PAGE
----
2011 ALL SCR 2324
R.V. RAVEENDRAN AND A.K. PATNAIK, JJ.
G. Srinivas Rao Vs. Union Of India & Ors.
Civil Appeal No.1911 of 2006
19th July, 2011
Constitution of India, Arts.15, 16 - Allocation of OBC vacancies to the cadres of states - Roster system ensures equitable treatment to both general candidates and reserve candidates - Cannot be bypassed on some ground or the other - Allocation of 36 IPS officers to different cadres - Challenged after two years - Allowing challenge two years after would not be conducive to public interest. (Paras 10, 11)
R. K. Sabharwal and Others Vs. State of Punjab and Others, (1995) 2 SCC 745 [Para 4,5,8]
M. Nagaraj Vs. Union of India, 2007 ALL SCR 91=(2006) 8 SCC 212 [Para 4]
Union of India Vs. Rajiv Yadav, IAS and Others, (1994) 6 SCC 38 [Para 4,9]
A. K. PATNAIK, J. :- This is an appeal by special leave under Article 136 of the Constitution against the order dated 03.02.2005 of the Division Bench of the Andhra Pradesh High Court dismissing Writ Petition No.8072 of 2004 filed by the appellant.
2. The facts very briefly are that the appellant, a general candidate not belonging to any reserved category, took the Civil Services Examination, 1998 conducted by the Union Public Service Commission and he secured 95th rank and was appointed to the IPS and was allocated to the Manipur- Tripura Joint Cadre on 27.10.1999. Respondent No.4, who as an OBC candidate, also took the Civil Services Examination, 1998 and secured 133rd rank and was appointed to the IPS and was allocated to the Andhra Pradesh Cadre on 27.07.1999. The appellant filed O.A. No.155 of 2001 before the Central Administrative Tribunal, Hyderabad Bench, contending that instead of respondent no.4 he should have been allocated to the Andhra Pradesh Cadre and that the allocation of respondent no.4 to the Andhra Pradesh Cadre was bad in law, unjust and unsustainable. The appellant prayed for a direction from the Tribunal to the respondent no.1 to allocate him to the Andhra Pradesh Cadre. The Tribunal, however, did not find any irregularity in the roster system followed by the respondent no.1 in making the allocations and by order dated 25.07.2001 dismissed the O.A. The appellant challenged the order dated 25.07.2001 of the Tribunal before the High Court under Article 226 of the Constitution in Writ Petition No.17902 of 2002 and contended that though there was in the year 1999 a vacancy for a general candidate in the Andhra Pradesh Cadre to which the appellant could be allocated, this was converted to a vacancy for OBC candidate and the respondent no.4 was allocated to this vacancy in the Andhra Pradesh Cadre. The appellant also contended before the High Court that this vacancy for a general candidate was converted to a vacancy for OBC candidate on the ground that relevant data for five years in respect of OBC was not available though actually such data was available. Since this aspect of the matter had not been considered by the Tribunal, the High Court allowed the Writ Petition, set aside the order of the Tribunal and remanded the case to the Tribunal for fresh consideration.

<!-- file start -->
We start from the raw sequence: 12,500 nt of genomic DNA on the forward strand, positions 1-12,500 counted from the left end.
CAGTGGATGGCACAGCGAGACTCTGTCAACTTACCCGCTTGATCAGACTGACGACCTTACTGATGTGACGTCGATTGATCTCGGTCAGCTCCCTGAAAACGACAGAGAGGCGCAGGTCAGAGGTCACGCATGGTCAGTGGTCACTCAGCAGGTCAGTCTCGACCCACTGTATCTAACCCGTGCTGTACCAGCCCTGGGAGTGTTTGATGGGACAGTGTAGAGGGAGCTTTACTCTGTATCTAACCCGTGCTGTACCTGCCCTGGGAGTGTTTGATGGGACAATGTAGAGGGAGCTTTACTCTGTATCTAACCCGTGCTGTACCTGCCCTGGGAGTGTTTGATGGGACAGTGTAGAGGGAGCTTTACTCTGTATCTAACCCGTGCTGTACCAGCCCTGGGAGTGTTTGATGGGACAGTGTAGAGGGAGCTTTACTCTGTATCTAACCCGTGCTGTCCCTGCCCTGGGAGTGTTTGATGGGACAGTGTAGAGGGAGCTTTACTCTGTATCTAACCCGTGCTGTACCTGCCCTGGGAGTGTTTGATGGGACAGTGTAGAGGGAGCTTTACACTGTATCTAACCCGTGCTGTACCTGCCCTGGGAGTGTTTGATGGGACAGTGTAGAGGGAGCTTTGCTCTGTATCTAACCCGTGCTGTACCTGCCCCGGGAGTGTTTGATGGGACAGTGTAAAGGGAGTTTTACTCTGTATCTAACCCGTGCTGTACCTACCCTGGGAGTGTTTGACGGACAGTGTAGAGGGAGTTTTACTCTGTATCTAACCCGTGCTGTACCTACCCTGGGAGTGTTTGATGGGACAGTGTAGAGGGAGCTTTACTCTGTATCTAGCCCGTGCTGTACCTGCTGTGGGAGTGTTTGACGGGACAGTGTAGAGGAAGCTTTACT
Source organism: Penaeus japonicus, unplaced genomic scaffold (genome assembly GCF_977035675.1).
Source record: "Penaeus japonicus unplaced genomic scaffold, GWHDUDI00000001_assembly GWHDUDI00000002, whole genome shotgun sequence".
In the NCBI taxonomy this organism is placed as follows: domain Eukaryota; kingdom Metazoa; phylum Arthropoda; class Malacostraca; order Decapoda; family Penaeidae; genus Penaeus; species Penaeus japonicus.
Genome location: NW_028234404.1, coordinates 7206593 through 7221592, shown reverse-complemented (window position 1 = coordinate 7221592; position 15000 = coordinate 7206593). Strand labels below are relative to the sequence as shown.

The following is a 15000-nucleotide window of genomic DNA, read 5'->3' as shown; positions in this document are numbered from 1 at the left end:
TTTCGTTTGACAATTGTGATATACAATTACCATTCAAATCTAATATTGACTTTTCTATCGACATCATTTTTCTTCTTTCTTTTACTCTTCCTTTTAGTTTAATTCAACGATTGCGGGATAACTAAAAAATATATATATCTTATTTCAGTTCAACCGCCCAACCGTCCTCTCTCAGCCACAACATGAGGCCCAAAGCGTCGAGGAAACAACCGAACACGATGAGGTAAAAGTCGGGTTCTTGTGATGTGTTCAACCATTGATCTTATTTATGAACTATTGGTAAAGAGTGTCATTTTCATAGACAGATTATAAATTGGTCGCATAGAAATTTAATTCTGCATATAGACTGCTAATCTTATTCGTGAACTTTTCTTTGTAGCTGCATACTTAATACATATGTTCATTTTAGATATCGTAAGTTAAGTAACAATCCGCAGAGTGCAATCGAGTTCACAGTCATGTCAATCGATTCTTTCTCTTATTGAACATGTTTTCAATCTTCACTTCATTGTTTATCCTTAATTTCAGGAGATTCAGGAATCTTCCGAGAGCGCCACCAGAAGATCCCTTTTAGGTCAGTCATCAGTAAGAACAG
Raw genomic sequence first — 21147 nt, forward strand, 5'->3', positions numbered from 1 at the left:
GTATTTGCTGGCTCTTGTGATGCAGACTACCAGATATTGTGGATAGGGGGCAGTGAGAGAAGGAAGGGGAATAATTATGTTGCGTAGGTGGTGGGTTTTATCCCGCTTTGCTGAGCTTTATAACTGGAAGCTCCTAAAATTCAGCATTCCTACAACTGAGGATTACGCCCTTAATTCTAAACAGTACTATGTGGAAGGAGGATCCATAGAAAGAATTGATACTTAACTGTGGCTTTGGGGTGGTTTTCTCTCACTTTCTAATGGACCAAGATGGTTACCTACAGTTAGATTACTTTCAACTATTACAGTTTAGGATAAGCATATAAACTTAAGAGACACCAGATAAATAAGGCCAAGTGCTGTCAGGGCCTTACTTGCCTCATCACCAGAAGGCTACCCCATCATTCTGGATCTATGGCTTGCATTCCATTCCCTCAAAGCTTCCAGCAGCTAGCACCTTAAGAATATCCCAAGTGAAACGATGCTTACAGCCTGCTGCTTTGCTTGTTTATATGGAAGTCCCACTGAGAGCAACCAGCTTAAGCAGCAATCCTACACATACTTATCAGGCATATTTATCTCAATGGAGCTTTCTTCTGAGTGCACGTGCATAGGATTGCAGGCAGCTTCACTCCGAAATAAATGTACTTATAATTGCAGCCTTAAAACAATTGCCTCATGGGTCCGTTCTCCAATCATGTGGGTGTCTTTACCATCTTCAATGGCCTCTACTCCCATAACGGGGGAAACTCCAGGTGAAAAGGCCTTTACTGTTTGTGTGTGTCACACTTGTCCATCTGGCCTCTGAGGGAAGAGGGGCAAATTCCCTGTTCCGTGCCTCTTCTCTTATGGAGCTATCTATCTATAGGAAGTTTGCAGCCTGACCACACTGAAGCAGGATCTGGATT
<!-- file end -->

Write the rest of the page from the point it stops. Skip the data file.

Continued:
3. After the case was remanded to the Tribunal, the respondent no.1 filed a petition before the Tribunal seeking leave to file an additional affidavit and pursuant to leave granted by the Tribunal, the respondent no.1 filed an additional affidavit. In this additional affidavit, the respondent no.1 stated that a total number of 36 vacancies in the IPS were to be filled up on the basis of the Civil Services Examination, 1998 and out of total number of 36 vacancies, 21 vacancies were to be filled up by general candidates, 10 vacancies were to be filled up by OBC candidates and 5 vacancies were to be filled up by SC/ST candidates in accordance with the reservation provisions and the roster points and in May 1999, the vacancies were distributed category-wise in the following manner:-
|S.L ||Cadre ||Total |
|27% OBC |
|22.5 % SC/ST |
|7.||J & K||3||.81||1||.675||1||1|
Respondent no.1 further stated in the additional affidavit that since as per the distribution made in the aforesaid table, the total number of vacancies for general candidates worked out to be 23 instead of 21 and total number of vacancies for OBC candidates worked out to be 8 instead of 10, 2 vacancies for general candidates had to be converted to 2 vacancies for OBC candidates. The respondent no.1 has also stated in the additional affidavit that as the relevant data for the last five years in respect of OBC candidates was not available with the respondent on 28.05.1999 when the entire exercise of allocation was completed and approved by the competent authority and the data for four years, i.e. from the Civil Services Examinations, 1994 to Civil Services Examinations, 1995, was available, the earlier advice of the Department of Personnel and Training in Annexure R-1 to the additional affidavit of the respondent no.1 was followed and two general vacancies from the first two States in the alphabetical order, one from the Andhra Pradesh Cadre and one from the Assam-Meghalaya Joint Cadre, were converted to OBC vacancies and the result was that respondent no.4 was allocated to the OBC vacancy of Andhra Pradesh Cadre. The Tribunal in its order dated 09.01.2004 accepted this explanation of the respondent no.1 and rejected the argument of the appellant that the respondent no.1 had arbitrarily taken a lower ranking candidate in preference to high ranking general candidate while making the allocation to the Andhra Pradesh Cadre. Aggrieved, the appellant filed Writ Petition No.8072 of 2004 before the Andhra Pradesh High Court and contended that despite availability of data pertaining to OBC candidates for five years, the respondent no.1 did not consider the same while making the allocation. In the impugned order, however, the High Court held that this apprehension of the appellant was factually without any basis and did not find any fault with the order of the Tribunal. In the impugned order, the High Court also took the view that the appellant was required to implead all the candidates of his batch of IPS, as respondents in the O.A. as well as in the Writ Petition but had not done so and thus relief could not be granted to the appellant. The High Court further held in the impugned order that the allocation of the appellant to the Manipur-Tripura Joint Cadre was intimated to him by a letter dated 21.10.1999, but he filed the O.A. in 2001 and by the time the impugned order was passed, the officers would have undergone attachment training and a wholesale or extensive review of the cadre allocation at a belated stage would not be conducive to public interest.